It’s a land so familiar and so lovable! This is where you wish to stay for good, but if not so, you’ll certainly be back here often again. This small Greek island that feels like “home” is a place you’ll always yearn for…
Ithaca may be small in size but its beaches are clean, the countryside is interesting, and the images are ones of unique calm… Provided you are not looking for intense nightlife, which is something that has never existed on the island, Ithaca is ideal if you need to refresh and revitalise yourself.
Ships dock at Vathy, the island’s port and capital. All roads start from there and end at beaches, villages and the charming little port of Kioni, one of the most atmospheric locations in Ionian islands.
History at a glance
Known worldwide because of Homer’s epic “The Odyssey”, Ithaca claims to be the home place of Odysseus the cunning. However, its name derives from the mythological hero Ithacus. A human presence on the island can be traced back to the Bronze Age while excavations have shown that during the Mycenaean period the island flourished. Throughout the rest of its history, Ithaca followed in the footsteps of the other Ionian Islands.
Walks in Vathy town
Vathy is a natural port and is ideally located, so it became the island’s capital in the 16th century. Despite the extensive destruction visited on the town in the 1953 earthquakes, Vathy was rebuilt according to the traditional architectural style. Buildings with clear renaissance and neoclassical elements, reflecting the period of English rule, have been declared listed buildings. The Greek Orthodox Cathedral Church with its bell tower is also interesting, while the Church of Agios Georgios in Vounaki village is home to the famous icon of Christ on the way to Calvary, signed by the famous Greek painter known as El Greco. Set aside some time to visit the Naval-Folklore (+30 26740 33398) and the Archaeological (+30 26740-32200) Museums.
Katharon Monastery: This is the island’s most important monastery, dominating the slopes of Mt. Niritos (560 m altitude), offering to visitors amazing views. Built in 1696 and dedicated to the Virgin Mary, hosts the island’s largest religious festival on 8 September every year.
Paleohora: High above the port lies Paleohora, the island’s old capital. Although in ruins today, the structure and outline of the town is still clearly visible. The fortress-like houses, built at times when piracy decided the fate of most islanders, are truly impressive.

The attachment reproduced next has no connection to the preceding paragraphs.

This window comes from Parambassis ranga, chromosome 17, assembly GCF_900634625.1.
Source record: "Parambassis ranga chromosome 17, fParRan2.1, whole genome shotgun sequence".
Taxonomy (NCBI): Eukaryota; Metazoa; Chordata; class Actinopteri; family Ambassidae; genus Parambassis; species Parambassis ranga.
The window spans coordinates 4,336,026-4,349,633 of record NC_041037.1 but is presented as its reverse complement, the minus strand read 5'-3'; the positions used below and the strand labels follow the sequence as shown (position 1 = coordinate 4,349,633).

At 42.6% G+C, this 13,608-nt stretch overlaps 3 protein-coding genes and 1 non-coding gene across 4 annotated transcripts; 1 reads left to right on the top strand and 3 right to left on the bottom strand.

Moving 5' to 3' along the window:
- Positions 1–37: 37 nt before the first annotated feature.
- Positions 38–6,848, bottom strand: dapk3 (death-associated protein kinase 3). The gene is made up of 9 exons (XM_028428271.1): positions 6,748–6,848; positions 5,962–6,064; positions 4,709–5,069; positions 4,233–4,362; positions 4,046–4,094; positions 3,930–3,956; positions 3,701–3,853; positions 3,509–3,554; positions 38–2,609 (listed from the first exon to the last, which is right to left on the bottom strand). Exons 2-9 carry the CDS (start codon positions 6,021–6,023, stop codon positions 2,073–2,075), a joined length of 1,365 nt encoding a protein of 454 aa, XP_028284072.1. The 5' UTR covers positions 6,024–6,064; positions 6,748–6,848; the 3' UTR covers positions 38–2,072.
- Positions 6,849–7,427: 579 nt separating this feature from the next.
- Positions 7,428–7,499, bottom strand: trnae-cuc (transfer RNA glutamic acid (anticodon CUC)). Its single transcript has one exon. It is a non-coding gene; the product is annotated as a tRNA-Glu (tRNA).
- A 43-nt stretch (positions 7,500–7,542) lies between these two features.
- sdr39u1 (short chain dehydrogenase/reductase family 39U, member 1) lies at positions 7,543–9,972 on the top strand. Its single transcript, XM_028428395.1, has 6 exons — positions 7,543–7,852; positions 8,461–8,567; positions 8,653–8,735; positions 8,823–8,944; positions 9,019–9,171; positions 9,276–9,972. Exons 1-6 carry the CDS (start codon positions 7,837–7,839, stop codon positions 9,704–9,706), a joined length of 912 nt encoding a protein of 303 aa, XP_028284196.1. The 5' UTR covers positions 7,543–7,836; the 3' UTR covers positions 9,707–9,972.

Anogi: The officially listed ‘traditional village’ lies on the most wind-exposed, rough side of Mt. Niritos some 17 km from Vathy. Here is found Ithaca’s oldest church, the one of Kimiseos Theotokou (12th century).
Around Vathy: Setting out from Vathy one can easily reach the sandy beach of Loutsa, even on foot, which is ideal for children (a snack bar on the beach).
East of the port lies the two-sided Sarakiniko beach swathed in greenery and immediately after that is the glorious, pebbled beach of Filiatro.
Gidaki Beach can be reached by following the trail down to the seashore. A snack bar is available on-beach.
Heading towards Stavros on a short distance from Vathy is Dexa beach with large pebbles and excellent beach aminities.
In Pisaetos Bay where the ferry boats set sail for Sami on Cephallonia island, there is a beautiful beach with small pebbles.
On the road to Stavros: A road starting in the village of Lefkes leads down to the isolated pebbled beaches of Vrysi, Kedros and Aspros Gialos. On the northern side of the island, Polis Beach is accessible via Stavros village. It is home to Louizos Cave where 7th century BC pottery was found. Nearby Ammoudi beach close by (accessible by foot) is much quieter.
Northern Ithaca: Pebbled Marmaka beach can be reached via the dirt road from Platithria village. Heading from Frikes towards Kioni one encounters the small bays of Kourvoulia, Langada, Tsitsimdia and Plakoutses with the pebbled beaches and turquoise waters. Starting from Kioni seek out the tiny beach of Kritami (a 15 minute walk away). However, the island’s best beach is Platiammos but it is only accessible by boat.
Copyright photo: Theo Athanasiadis / Views Of Greece
Copyright text: Germaine Alexakis/ Views Of Greece
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